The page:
2. Satyam Computer Services, Ltd v. Venture Global Engineering, LLC, (6th Cir. May 25, 2007) (holding that respondent's argument that arbitrator violated arbitral procedure by applying New York law when the agreement contained a provision stating that Michigan law governed, was, in reality, an improper attempt to re-litigate the issues in the case and was not about arbitral procedure).
      5. the award has not yet become binding on the parties, or has been set aside or suspended by a competent authority in the country in which, or under the law of which, the award was made. (Art. V.1.(e))
        1. See Termorio S.A. E.S.P. v. Electranta S.P., 487 F.3d 928 (D.C. Cir. May 25, 2007) (affirming dismissal of enforcement proceeding where court in Columbia, the country where the arbitration took place, had vacated the arbitral award). See also Continental Transfer Technique Ltd. v. Federal Government of Nigeria, 2010 WL 1048827 (D.D.C. 2010) ("[u]nder the Convention, the critical element is the place of the award: if that place is in the territory of a party to the Convention, all other Convention States are required to recognize and enforce the award, regardless of the citizenship or domilice of the parties to the arbitration.").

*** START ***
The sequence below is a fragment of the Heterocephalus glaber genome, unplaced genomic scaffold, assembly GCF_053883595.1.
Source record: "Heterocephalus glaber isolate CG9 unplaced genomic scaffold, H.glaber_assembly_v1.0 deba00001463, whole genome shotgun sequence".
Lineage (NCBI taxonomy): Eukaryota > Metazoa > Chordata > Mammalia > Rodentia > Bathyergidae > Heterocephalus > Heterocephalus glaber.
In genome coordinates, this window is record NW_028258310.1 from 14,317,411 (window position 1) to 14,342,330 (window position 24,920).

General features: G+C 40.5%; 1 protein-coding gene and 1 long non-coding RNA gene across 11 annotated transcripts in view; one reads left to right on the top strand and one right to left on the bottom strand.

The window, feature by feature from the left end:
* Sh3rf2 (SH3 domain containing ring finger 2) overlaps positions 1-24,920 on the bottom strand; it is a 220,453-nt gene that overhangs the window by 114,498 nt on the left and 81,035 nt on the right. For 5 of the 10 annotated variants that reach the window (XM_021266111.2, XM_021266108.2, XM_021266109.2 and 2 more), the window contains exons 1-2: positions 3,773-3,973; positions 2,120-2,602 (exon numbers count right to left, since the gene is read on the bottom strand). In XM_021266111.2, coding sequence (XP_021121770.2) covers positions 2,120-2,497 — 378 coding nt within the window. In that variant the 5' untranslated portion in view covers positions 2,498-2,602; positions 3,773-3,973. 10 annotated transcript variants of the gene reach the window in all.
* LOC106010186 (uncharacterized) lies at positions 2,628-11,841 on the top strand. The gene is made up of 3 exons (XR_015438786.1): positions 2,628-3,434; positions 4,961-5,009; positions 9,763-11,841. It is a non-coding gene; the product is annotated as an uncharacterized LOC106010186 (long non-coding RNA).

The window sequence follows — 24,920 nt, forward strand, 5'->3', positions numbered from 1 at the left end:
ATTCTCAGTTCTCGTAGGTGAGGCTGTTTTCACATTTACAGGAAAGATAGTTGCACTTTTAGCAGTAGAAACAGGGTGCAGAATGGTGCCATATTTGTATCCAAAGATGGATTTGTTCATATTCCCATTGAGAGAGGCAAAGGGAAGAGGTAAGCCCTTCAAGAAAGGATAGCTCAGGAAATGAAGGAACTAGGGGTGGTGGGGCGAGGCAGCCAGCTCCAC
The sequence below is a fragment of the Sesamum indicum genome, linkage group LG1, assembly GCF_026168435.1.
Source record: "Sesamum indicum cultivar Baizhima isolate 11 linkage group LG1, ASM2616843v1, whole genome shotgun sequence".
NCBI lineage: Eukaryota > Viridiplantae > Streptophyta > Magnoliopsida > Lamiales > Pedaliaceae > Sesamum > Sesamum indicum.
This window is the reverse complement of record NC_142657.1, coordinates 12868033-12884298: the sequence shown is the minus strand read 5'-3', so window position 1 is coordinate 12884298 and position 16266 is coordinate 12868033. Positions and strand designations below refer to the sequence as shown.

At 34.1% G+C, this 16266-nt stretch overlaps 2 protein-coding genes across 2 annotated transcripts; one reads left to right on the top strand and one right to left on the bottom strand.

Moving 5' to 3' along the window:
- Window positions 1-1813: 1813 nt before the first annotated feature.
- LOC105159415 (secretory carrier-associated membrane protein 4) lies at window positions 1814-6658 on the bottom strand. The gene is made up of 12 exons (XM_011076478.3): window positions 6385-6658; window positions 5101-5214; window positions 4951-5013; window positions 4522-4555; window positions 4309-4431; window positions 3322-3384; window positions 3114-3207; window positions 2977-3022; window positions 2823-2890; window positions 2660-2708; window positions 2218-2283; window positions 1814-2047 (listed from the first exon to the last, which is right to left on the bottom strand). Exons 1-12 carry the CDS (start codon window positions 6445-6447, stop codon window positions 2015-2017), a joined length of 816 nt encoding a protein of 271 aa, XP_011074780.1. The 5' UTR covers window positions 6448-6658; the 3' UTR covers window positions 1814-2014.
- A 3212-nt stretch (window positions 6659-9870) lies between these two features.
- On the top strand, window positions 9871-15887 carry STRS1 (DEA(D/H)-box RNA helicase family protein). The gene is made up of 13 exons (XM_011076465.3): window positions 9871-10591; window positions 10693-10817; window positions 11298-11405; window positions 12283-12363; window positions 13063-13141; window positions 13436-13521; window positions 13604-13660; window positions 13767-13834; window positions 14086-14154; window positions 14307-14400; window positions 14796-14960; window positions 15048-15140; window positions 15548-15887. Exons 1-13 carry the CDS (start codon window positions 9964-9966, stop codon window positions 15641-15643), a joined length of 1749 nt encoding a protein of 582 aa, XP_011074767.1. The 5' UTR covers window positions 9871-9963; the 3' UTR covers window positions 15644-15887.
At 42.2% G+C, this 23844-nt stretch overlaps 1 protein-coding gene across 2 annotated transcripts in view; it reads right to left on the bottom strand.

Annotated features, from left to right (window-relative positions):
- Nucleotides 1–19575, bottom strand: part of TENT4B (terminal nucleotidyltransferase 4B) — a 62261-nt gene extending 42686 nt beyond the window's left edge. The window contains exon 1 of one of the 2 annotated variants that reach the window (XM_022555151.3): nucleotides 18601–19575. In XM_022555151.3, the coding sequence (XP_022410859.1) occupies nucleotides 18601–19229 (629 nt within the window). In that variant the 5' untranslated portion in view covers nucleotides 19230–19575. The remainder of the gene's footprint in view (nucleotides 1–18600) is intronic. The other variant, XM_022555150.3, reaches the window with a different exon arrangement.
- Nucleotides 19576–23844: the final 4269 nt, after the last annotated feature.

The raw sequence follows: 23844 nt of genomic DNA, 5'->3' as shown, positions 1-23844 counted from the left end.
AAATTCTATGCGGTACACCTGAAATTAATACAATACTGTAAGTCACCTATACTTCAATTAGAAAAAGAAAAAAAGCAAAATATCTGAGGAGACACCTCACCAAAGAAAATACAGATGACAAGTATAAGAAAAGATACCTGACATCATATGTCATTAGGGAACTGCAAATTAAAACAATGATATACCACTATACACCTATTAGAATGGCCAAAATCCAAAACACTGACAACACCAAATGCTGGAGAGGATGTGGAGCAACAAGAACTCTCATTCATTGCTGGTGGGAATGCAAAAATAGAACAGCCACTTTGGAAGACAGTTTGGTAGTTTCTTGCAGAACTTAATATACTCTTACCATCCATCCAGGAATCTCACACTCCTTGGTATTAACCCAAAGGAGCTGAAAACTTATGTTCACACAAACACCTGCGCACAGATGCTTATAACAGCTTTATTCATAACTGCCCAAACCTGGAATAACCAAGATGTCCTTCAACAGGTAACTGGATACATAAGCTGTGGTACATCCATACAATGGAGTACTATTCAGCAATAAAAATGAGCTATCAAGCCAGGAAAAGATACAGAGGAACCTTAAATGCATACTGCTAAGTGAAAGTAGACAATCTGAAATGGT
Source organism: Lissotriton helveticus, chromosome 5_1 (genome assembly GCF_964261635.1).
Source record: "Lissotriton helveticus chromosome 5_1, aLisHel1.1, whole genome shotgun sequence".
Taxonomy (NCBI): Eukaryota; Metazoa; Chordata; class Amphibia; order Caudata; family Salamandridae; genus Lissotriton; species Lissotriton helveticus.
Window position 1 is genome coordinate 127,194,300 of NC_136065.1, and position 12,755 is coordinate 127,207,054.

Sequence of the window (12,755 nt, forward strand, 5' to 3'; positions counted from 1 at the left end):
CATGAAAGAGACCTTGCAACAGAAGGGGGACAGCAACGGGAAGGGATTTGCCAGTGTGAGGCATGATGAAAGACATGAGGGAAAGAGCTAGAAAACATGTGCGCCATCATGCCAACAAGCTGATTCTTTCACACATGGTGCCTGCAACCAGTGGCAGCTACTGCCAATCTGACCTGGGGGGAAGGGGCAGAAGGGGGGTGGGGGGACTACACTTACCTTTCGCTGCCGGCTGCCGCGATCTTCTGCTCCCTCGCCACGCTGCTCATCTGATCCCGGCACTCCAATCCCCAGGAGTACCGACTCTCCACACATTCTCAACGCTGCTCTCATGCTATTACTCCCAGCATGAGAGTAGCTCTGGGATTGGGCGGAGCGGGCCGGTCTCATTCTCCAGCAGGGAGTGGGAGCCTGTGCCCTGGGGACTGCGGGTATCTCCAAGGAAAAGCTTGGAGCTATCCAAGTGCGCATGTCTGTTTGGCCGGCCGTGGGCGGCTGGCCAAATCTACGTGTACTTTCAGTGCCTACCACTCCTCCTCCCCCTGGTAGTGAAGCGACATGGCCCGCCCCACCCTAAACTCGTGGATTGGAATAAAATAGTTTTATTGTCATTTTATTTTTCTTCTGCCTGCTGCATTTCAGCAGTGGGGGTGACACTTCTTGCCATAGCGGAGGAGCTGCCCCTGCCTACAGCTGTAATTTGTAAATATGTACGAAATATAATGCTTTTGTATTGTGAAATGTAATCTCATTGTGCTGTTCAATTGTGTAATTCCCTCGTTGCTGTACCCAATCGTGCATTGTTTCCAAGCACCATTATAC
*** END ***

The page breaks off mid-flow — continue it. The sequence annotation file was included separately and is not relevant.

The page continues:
2. But see In re Chromalloy Aeroservices, 939 F. Supp. 907 (D.D.C. 1996). In that case, the District Court addressed an arbitration agreement between the Egyptian Air Force and an American in which the parties provided that the losing party would not seek review of the arbitration award. While the American company's petition for enforcement of its award was pending before the District Court, Egypt filed an appeal with the Egyptian Court of Appeal to nullify the award. The District Court refused to recognize the decision of the Egyptian court to nullify the award, finding that to do so would violate clear United States public policy in favor of arbitration and would reward Egypt's breach of the express contractual agreement not to take any appeal from the arbitration award.
        3. Although a U.S. court can decline to enforce a foreign arbitral award if it has been vacated by a competent court in of primary jurisdiction, it cannot itself vacate that foreign award (unless U.S. procedural law applied). Courts, however, do not have to provide any deference to a foreign court's order purporting to vacate an award if that court is not one with primary jurisdiction. In Karaha Bodas Co., v. Perusahaan Pertambangan Minyak Dan Gas Bumi Negara, 364 F.3d 274 (5th Cir.), cert. denied, 543 U.S. 917 (2004), the Fifth Circuit affirmed enforcement of an award even where an Indonesian court had annulled the award and enjoined the prevailing party from enforcing the award elsewhere. The court held that the only court that could issue such an order was a court in Switzerland, where the arbitration took place, and held that the Indonesian court's orders were of no force and effect.